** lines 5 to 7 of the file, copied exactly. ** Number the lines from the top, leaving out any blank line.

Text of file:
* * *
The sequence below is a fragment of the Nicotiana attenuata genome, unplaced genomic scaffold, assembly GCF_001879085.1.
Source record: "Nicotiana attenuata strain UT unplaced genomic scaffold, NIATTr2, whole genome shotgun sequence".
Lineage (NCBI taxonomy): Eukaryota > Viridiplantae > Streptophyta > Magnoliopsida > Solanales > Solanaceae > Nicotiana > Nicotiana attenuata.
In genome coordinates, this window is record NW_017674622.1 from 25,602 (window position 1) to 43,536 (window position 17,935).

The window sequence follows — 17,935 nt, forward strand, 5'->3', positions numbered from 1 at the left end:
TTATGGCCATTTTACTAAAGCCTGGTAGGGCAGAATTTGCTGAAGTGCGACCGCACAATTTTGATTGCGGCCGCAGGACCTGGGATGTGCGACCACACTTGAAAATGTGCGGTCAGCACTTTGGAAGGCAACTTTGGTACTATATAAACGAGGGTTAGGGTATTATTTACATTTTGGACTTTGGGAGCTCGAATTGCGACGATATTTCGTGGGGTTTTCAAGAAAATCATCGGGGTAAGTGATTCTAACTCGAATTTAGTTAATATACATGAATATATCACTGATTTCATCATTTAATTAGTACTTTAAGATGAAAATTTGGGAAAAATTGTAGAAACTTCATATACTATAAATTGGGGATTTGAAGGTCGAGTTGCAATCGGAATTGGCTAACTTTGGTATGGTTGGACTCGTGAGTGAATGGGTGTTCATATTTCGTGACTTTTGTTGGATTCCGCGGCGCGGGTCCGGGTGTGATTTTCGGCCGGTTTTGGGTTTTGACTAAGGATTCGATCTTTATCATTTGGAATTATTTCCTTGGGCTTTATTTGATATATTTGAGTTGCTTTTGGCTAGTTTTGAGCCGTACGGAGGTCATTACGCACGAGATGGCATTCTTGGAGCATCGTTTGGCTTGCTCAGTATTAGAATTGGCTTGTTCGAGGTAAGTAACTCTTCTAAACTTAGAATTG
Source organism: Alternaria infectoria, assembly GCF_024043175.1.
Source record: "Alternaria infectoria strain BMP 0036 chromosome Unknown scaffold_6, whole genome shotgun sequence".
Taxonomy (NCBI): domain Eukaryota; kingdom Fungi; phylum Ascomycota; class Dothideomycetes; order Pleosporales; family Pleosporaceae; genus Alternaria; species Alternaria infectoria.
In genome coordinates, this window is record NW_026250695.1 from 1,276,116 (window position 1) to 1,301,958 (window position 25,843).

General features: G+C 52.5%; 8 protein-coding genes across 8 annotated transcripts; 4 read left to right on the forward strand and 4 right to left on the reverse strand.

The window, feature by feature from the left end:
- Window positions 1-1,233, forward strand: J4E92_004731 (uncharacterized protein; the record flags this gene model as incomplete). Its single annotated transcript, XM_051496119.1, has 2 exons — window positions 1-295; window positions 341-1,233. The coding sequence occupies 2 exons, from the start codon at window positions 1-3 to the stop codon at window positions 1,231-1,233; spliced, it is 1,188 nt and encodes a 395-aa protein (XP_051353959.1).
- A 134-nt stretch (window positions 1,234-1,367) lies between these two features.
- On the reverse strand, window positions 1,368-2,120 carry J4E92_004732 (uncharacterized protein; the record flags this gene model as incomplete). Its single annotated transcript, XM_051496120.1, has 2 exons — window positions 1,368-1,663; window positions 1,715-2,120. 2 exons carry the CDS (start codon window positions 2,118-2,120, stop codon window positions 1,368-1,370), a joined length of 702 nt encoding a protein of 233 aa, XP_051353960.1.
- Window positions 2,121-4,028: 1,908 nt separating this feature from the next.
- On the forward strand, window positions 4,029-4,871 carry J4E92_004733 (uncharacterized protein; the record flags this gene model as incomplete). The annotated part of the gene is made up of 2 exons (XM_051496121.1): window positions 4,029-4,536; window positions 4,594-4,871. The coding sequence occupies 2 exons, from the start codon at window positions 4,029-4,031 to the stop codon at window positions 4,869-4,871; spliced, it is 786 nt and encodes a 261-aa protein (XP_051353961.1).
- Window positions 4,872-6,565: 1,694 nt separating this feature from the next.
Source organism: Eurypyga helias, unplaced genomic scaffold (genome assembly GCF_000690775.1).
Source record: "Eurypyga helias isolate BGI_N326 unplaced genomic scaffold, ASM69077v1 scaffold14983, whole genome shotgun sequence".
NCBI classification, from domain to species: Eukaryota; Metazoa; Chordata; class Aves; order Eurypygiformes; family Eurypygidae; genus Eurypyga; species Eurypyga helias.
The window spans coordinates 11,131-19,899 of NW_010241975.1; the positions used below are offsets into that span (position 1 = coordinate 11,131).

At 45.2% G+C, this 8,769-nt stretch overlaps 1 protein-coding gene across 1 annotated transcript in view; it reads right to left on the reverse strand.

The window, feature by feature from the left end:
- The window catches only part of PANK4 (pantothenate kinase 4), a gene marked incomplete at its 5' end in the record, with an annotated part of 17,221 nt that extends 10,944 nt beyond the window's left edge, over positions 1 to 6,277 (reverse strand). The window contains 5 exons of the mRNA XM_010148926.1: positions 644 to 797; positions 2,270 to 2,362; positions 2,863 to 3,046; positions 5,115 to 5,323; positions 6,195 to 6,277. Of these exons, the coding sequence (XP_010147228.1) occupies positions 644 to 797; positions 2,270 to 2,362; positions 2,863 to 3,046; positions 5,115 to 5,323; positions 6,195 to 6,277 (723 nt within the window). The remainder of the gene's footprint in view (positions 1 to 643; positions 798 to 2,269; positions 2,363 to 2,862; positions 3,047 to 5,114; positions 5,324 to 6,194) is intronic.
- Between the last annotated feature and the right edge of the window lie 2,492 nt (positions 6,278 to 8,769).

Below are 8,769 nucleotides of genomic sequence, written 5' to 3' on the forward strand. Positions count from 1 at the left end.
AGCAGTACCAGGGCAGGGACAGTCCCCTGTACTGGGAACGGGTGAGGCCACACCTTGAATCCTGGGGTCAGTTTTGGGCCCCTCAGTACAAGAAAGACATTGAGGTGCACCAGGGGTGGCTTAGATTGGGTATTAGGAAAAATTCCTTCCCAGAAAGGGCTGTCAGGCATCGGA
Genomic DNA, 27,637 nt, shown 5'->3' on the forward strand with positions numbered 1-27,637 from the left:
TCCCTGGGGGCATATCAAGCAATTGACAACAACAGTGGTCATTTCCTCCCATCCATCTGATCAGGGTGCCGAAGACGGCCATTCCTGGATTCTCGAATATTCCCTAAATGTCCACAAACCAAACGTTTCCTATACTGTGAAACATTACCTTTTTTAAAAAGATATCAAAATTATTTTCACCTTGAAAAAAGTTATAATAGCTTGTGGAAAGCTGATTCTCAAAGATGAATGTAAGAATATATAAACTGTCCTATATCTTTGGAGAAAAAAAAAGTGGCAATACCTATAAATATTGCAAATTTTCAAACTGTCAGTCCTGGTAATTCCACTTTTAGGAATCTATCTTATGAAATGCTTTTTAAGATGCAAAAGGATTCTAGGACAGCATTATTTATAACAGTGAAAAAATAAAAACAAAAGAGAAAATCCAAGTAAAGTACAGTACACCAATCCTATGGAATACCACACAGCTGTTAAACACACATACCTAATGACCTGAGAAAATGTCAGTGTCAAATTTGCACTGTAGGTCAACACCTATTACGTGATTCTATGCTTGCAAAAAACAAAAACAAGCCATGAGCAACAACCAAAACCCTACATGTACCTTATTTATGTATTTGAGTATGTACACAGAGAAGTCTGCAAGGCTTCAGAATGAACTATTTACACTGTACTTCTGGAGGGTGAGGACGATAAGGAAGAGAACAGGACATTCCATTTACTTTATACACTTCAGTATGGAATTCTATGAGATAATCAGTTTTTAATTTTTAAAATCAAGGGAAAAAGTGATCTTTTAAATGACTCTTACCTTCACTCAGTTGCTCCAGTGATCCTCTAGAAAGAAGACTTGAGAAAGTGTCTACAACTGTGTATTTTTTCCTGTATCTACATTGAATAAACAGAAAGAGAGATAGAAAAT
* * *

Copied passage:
The window sequence follows — 17,935 nt, forward strand, 5'->3', positions numbered from 1 at the left end:
TTATGGCCATTTTACTAAAGCCTGGTAGGGCAGAATTTGCTGAAGTGCGACCGCACAATTTTGATTGCGGCCGCAGGACCTGGGATGTGCGACCACACTTGAAAATGTGCGGTCAGCACTTTGGAAGGCAACTTTGGTACTATATAAACGAGGGTTAGGGTATTATTTACATTTTGGACTTTGGGAGCTCGAATTGCGACGATATTTCGTGGGGTTTTCAAGAAAATCATCGGGGTAAGTGATTCTAACTCGAATTTAGTTAATATACATGAATATATCACTGATTTCATCATTTAATTAGTACTTTAAGATGAAAATTTGGGAAAAATTGTAGAAACTTCATATACTATAAATTGGGGATTTGAAGGTCGAGTTGCAATCGGAATTGGCTAACTTTGGTATGGTTGGACTCGTGAGTGAATGGGTGTTCATATTTCGTGACTTTTGTTGGATTCCGCGGCGCGGGTCCGGGTGTGATTTTCGGCCGGTTTTGGGTTTTGACTAAGGATTCGATCTTTATCATTTGGAATTATTTCCTTGGGCTTTATTTGATATATTTGAGTTGCTTTTGGCTAGTTTTGAGCCGTACGGAGGTCATTACGCACGAGATGGCATTCTTGGAGCATCGTTTGGCTTGCTCAGTATTAGAATTGGCTTGTTCGAGGTAAGTAACTCTTCTAAACTTAGAATTG
Source organism: Alternaria infectoria, assembly GCF_024043175.1.